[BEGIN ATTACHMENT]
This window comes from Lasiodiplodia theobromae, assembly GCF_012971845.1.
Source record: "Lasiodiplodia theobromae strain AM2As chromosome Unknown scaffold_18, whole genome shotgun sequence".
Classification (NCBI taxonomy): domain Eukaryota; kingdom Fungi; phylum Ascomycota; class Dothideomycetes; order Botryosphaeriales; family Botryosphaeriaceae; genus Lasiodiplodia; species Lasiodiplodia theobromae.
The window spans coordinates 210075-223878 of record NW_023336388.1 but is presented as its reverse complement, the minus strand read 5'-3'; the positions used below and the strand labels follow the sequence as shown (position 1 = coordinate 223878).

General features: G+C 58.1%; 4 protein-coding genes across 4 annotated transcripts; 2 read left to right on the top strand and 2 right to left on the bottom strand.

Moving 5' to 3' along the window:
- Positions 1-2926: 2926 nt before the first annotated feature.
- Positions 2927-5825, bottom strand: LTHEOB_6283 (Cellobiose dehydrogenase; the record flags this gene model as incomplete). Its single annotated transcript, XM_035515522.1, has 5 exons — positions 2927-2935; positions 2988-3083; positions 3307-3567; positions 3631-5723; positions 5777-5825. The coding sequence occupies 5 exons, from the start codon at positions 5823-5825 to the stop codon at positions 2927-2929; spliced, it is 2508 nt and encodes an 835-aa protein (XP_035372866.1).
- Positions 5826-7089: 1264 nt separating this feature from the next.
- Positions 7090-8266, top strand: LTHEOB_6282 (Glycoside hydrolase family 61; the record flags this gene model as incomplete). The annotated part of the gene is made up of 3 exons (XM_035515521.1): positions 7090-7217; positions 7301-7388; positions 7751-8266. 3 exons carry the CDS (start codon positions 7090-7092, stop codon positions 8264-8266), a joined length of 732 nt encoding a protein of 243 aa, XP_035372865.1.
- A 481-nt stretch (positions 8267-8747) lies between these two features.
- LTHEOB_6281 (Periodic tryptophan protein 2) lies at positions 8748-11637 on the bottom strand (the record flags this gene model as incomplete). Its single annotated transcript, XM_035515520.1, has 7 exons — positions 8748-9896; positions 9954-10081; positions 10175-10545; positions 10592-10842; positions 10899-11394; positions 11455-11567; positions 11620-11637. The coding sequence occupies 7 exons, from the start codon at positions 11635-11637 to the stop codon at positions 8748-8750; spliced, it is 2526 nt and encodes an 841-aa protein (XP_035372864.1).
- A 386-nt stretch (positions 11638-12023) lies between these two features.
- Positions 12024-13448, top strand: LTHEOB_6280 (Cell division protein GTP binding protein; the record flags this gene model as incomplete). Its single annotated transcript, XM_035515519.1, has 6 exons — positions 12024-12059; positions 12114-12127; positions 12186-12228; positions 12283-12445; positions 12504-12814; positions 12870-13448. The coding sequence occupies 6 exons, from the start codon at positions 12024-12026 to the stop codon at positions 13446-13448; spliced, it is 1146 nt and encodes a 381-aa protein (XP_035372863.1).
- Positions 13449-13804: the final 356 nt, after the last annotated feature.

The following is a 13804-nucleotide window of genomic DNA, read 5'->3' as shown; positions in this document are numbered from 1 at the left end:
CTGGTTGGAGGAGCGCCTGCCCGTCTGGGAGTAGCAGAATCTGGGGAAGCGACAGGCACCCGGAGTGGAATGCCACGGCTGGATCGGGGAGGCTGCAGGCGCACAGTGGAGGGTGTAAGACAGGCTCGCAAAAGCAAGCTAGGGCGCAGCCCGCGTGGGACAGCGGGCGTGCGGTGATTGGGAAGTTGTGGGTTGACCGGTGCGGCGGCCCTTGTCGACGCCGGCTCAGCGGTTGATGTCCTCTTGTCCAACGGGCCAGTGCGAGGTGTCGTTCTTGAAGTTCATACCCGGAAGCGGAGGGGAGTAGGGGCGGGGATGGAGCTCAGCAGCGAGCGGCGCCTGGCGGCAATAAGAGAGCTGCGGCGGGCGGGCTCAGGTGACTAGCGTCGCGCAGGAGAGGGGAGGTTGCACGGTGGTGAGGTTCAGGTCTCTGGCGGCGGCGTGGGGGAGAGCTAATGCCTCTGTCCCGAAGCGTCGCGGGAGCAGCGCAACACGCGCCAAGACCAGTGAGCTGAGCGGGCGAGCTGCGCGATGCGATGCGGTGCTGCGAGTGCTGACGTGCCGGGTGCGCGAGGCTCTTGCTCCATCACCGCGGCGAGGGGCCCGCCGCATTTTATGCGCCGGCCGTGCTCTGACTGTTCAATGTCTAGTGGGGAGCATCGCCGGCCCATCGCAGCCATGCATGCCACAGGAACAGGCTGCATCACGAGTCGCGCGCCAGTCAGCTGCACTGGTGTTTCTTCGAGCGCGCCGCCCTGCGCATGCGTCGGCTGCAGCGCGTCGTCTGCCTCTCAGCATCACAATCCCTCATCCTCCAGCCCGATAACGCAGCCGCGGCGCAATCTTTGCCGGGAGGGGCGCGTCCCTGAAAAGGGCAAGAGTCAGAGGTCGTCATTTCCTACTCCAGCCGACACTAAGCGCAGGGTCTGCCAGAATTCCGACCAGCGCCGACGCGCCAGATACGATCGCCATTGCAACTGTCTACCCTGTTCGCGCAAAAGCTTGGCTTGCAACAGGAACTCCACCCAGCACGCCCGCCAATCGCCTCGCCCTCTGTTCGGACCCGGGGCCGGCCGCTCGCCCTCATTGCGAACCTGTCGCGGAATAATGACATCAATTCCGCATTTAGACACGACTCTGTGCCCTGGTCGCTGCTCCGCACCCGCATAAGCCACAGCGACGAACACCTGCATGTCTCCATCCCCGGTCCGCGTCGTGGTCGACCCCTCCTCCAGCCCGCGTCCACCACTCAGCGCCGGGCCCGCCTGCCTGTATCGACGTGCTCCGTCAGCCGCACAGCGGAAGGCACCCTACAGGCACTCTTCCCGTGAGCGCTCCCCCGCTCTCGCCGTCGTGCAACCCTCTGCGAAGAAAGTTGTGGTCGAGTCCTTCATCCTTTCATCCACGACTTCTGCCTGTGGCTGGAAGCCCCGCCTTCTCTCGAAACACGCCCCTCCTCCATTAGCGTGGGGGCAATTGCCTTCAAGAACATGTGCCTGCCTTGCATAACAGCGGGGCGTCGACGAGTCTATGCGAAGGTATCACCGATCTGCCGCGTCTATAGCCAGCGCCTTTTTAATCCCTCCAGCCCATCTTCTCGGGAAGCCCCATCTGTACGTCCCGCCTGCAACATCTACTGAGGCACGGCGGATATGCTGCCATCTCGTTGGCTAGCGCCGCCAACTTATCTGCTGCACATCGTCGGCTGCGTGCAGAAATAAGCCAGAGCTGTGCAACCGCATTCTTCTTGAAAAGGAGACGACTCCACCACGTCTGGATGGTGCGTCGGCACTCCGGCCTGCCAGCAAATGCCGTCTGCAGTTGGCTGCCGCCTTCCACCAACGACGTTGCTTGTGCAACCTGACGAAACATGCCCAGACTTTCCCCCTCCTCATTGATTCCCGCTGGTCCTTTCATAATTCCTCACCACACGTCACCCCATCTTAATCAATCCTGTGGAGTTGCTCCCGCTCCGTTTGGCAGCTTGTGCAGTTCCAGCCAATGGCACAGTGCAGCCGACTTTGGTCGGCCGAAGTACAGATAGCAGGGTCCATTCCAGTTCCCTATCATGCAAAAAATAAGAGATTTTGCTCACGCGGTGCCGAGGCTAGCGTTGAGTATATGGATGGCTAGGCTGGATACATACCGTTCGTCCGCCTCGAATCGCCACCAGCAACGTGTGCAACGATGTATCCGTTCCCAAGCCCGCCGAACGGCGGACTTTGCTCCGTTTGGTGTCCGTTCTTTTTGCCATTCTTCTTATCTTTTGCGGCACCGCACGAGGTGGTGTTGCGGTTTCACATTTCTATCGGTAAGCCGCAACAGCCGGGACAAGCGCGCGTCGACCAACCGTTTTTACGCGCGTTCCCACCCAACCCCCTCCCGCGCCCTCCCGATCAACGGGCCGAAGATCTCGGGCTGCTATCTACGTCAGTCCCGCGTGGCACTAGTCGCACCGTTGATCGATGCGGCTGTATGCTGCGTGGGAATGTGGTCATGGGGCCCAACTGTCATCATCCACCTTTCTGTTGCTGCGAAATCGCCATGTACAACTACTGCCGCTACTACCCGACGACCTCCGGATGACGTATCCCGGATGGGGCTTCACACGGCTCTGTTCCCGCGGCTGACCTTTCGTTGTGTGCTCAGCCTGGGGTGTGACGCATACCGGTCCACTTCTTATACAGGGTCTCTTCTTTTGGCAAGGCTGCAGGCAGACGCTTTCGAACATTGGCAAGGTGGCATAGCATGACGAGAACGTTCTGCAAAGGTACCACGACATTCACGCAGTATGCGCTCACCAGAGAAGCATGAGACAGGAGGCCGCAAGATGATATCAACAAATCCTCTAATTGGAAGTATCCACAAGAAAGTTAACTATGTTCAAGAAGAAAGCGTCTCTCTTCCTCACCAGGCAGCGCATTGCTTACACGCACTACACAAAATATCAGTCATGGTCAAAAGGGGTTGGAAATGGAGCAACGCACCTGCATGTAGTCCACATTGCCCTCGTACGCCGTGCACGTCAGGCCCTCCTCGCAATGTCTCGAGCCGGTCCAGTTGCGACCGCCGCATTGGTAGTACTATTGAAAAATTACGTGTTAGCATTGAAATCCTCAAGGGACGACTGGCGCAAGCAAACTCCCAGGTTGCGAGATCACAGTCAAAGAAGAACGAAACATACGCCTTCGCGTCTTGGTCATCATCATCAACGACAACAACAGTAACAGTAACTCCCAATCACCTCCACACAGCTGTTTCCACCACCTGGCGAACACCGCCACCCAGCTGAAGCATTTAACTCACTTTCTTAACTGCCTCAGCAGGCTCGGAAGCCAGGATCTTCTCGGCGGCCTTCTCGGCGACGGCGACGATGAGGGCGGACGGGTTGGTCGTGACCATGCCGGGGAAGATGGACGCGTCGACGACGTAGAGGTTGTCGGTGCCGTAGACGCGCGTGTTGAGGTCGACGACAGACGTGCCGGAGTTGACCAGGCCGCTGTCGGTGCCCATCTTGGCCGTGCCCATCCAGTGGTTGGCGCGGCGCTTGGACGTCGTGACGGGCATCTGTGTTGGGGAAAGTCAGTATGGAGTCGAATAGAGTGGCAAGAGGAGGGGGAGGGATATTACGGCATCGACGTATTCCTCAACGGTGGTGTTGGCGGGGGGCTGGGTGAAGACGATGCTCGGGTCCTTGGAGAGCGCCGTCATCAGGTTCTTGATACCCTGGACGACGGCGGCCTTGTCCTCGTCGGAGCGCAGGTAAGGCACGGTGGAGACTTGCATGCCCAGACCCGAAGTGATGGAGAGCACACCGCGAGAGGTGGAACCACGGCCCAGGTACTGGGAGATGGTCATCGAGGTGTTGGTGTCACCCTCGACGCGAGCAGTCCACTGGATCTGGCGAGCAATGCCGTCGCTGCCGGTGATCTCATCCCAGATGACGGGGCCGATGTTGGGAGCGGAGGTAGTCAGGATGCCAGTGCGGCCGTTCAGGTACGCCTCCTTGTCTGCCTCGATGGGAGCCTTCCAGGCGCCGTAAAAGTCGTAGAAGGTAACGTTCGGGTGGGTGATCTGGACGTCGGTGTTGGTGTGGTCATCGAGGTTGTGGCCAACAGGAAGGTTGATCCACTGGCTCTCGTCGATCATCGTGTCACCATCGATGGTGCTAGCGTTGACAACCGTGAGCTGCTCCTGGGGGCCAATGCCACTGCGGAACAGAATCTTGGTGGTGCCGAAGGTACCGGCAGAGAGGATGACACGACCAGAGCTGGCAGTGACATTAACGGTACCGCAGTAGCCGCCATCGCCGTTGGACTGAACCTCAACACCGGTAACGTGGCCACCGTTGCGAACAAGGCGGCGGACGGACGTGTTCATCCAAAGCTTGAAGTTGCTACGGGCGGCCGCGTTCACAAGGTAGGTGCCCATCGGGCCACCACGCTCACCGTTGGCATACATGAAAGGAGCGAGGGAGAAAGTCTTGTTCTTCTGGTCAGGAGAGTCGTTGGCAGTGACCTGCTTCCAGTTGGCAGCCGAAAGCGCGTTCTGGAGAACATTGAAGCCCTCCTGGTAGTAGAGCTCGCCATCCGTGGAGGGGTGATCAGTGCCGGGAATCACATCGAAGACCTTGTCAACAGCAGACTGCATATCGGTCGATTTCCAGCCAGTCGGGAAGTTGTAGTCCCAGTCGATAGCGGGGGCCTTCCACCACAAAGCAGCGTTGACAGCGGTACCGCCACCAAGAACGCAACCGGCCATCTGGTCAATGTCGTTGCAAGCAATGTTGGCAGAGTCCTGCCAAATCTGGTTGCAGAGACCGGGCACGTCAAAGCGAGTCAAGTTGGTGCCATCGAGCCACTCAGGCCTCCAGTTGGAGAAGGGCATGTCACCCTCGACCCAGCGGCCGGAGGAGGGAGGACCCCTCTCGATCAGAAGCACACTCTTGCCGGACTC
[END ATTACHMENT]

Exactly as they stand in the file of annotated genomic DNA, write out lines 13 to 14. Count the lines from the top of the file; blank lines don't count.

- A 386-nt stretch (positions 11638-12023) lies between these two features.
- Positions 12024-13448, top strand: LTHEOB_6280 (Cell division protein GTP binding protein; the record flags this gene model as incomplete). Its single annotated transcript, XM_035515519.1, has 6 exons — positions 12024-12059; positions 12114-12127; positions 12186-12228; positions 12283-12445; positions 12504-12814; positions 12870-13448. The coding sequence occupies 6 exons, from the start codon at positions 12024-12026 to the stop codon at positions 13446-13448; spliced, it is 1146 nt and encodes a 381-aa protein (XP_035372863.1).